Neonatal Health

CLCD’s core mission is to conduct research to prevent unnecessary newborn deaths. We focus on the most impactful interventions that target the most vulnerable population.

Neonatal Health projects

National and Regional Change in Neonatal Mortality in Ghana, from 1993-2014

The death of a child causes significant pain to families, so everything needs to be done to prevent unnecessary child deaths. One way to assess how well a county is doing in relation to children's health is to look at their neonatal mortality rate, a health indicator that measures how many children die in a country before their first month of life for every 1,000 that are born alive. 

In Ghana, neonatal mortality accounts for about 40% of child deaths in the first five years of life. Currently, for every 1,000 children that are born, 29 of them will die in the first month - that's about 2,000 preventable deaths per year. Based on data from the Demographic and Health survey from 1993-2014, we tracked the progress of each region in reducing neonatal mortality. We also ranked them based on how change has occurred in each region, by examining the average change per year. 

Fast Facts About State of Neonatal Mortality Rate (NMR) in Ghana

Identifying successful community-level strategies that have led to a 67% decline in neonatal mortality in the Northern Region of Ghana

Kristin Watkoske, BS, Prince Owusu, MPhil, Catherine Ohrt, Lydia Ademuwagun, Blessed Sheriff, Leonie Akofio-Sowah, Msc., Amos Laar, PhD, MPH, MA, Mufaro Kanyangarara, PhD, and Kwame Sakyi, PhD, MSPH, (1) Oakland University, Rochester, MI, (2) Center for Learning and Childhood Development-Ghana, Accra, Ghana, (3) Brown University, Providence, RI, (4) The Institute of Economic Affairs, Christianborg Accra, Ghana, (5) University of Ghana, Accra, Ghana, (6) Johns Hopkins University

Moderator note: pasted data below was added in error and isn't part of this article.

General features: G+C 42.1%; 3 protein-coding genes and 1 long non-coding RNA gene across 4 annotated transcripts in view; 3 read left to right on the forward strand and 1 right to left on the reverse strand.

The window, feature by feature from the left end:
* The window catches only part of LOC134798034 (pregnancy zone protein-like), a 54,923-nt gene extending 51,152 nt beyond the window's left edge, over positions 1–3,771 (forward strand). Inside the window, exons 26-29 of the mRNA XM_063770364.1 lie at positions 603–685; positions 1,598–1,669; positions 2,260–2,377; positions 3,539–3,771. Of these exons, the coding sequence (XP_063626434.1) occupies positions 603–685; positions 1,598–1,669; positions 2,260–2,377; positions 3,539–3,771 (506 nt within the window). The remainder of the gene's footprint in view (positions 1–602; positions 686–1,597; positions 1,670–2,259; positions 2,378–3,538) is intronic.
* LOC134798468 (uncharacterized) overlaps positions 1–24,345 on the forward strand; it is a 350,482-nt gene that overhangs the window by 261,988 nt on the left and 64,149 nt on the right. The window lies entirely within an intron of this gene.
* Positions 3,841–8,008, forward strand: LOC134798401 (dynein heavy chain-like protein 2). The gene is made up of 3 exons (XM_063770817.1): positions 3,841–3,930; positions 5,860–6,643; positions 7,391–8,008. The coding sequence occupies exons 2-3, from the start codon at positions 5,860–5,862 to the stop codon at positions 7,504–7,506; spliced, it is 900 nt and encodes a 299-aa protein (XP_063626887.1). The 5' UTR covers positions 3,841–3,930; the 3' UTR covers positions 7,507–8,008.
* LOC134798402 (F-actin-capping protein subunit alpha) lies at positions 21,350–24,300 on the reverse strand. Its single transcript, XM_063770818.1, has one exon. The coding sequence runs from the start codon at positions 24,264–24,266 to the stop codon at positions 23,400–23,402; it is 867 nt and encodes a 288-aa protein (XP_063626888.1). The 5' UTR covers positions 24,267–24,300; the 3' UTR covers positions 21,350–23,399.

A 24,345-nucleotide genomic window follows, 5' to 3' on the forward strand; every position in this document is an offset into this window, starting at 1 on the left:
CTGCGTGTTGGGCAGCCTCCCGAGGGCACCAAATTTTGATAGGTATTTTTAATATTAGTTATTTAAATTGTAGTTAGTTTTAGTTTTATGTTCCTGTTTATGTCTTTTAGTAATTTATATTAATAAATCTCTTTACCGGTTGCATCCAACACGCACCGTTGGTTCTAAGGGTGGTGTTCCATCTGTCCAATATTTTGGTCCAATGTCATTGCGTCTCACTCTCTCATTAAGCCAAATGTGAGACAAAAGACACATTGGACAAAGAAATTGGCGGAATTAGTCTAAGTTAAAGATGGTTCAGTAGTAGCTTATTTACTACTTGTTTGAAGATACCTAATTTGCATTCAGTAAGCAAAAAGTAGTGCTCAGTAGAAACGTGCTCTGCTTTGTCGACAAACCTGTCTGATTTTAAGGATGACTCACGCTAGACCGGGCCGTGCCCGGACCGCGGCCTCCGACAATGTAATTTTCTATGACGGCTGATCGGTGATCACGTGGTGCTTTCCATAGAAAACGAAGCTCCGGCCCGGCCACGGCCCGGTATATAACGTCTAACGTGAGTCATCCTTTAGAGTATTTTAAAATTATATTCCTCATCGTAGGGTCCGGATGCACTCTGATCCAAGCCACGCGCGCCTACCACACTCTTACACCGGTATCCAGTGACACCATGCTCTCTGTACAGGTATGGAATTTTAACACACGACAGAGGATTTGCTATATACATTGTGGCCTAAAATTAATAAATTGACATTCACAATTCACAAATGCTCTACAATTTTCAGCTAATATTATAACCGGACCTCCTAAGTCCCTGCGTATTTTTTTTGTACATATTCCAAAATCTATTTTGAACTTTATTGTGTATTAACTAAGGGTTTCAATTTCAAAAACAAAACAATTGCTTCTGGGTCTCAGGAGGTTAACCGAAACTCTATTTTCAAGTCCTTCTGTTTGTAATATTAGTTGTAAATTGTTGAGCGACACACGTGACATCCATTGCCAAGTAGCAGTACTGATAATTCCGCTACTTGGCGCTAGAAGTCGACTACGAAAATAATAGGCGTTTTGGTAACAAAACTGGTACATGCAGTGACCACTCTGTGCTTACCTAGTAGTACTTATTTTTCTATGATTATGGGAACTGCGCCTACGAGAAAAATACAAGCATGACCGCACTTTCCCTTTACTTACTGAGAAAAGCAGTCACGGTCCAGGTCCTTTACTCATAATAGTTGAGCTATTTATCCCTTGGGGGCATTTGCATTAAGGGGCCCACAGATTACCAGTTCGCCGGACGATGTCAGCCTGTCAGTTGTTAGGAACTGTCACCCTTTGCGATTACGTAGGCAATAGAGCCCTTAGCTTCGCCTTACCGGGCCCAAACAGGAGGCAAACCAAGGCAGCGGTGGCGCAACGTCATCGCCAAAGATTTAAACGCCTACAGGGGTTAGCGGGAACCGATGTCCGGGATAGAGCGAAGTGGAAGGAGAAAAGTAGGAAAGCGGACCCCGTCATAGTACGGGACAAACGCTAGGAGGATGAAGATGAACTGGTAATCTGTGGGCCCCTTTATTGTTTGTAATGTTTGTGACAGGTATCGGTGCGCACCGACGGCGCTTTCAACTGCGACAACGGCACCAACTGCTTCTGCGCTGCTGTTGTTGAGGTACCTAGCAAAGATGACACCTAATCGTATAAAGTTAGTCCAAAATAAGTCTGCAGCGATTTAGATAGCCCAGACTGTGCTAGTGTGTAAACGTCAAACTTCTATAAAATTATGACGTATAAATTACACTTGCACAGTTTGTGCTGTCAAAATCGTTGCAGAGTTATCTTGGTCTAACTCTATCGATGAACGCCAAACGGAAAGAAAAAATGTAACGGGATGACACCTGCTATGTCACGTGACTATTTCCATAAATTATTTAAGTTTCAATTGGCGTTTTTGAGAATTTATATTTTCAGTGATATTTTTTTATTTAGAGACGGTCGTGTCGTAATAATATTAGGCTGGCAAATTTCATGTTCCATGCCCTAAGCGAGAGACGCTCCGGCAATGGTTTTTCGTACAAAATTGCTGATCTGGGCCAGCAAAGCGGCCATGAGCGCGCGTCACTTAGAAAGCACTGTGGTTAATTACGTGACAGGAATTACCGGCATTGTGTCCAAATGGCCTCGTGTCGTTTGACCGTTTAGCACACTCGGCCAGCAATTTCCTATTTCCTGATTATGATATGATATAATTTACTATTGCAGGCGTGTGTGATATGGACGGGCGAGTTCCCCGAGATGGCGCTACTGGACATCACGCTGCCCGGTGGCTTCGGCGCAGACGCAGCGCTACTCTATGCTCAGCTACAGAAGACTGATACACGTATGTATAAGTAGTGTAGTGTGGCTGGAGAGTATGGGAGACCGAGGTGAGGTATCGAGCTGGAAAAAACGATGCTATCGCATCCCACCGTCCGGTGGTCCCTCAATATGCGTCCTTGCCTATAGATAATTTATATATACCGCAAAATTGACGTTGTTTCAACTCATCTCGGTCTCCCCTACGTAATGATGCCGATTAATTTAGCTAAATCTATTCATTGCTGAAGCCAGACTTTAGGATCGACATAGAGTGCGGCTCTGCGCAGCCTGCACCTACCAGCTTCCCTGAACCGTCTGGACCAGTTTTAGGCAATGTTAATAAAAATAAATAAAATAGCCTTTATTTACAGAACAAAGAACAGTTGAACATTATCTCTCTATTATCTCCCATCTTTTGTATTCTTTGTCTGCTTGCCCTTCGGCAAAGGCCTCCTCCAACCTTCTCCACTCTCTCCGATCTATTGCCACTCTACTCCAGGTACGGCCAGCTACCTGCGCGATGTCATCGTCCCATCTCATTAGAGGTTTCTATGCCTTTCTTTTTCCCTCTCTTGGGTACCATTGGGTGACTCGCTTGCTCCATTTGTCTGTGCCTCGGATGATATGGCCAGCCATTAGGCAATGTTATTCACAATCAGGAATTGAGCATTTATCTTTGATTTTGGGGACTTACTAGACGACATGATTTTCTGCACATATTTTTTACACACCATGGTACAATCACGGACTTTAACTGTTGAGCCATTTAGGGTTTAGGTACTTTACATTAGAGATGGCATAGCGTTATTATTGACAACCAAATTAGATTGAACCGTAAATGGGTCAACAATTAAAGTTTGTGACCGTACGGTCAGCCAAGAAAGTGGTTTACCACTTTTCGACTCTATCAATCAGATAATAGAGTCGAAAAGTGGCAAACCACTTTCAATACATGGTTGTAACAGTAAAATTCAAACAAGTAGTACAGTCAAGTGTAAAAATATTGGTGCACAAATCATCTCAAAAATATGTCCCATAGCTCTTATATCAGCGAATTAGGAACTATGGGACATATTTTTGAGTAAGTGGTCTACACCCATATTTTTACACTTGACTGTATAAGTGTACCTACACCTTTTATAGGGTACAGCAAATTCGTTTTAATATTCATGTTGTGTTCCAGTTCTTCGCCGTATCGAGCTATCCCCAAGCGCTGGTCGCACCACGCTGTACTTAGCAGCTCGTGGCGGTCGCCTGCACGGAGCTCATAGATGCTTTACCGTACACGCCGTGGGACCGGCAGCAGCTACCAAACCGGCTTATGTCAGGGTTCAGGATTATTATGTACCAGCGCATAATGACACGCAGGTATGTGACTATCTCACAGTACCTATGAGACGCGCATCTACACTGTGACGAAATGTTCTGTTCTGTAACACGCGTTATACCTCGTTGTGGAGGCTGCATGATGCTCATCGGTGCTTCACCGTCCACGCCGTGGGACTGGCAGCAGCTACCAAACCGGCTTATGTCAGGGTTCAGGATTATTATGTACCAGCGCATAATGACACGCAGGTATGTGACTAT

Background: Globally, 2.6 million newborns die within the first 28 days of life. Most deaths occur in sub-Saharan Africa. Addressing neonatal mortality has been challenging for many countries. The Northern Region of Ghana has however reduced their neonatal mortality rate by 67% between 1993-2014. We sought to identify community-level factors that contributed to this decline to inform future interventions across Ghana and other parts of sub-Saharan Africa.

Methods: Thirty-eight qualitative semi-structured interviews were conducted with government officials, non-profit workers, healthcare providers, traditional birth attendants (TBA), and community leaders. Data collection occurred in June 2018 and was analyzed thematically using an inductive approach. Interview topics included community-level interventions, policies, and challenges faced in the Northern Region.

Results: To reduce neonatal mortalityseveral multifaceted interventions were purposefully implemented to (1) increase skilled attendants at birth, (2) improve accessibility to maternity and newborn care, and (3) promote health education. TBAs and mothers were incentivized with baby products and food supplies for health facility deliveries. Local leaders implemented financial penalties to reduce intentional home births. Public health officials increased welfare clinics and newborn check-up appointments through Community-Based Health Planning and Services (CHPS) compounds. Community members created an emergency transportation system to transfer pregnant women to health facilities. Health education focused on hospital delivery, breastfeeding, and cord care and were promulgated through mother-to-mother support groups and community drama performances.

Conclusion: The successful lessons learned from the Northern Region can be adapted to further reduce neonatal mortality rates across Ghana and other parts of sub-Saharan Africa.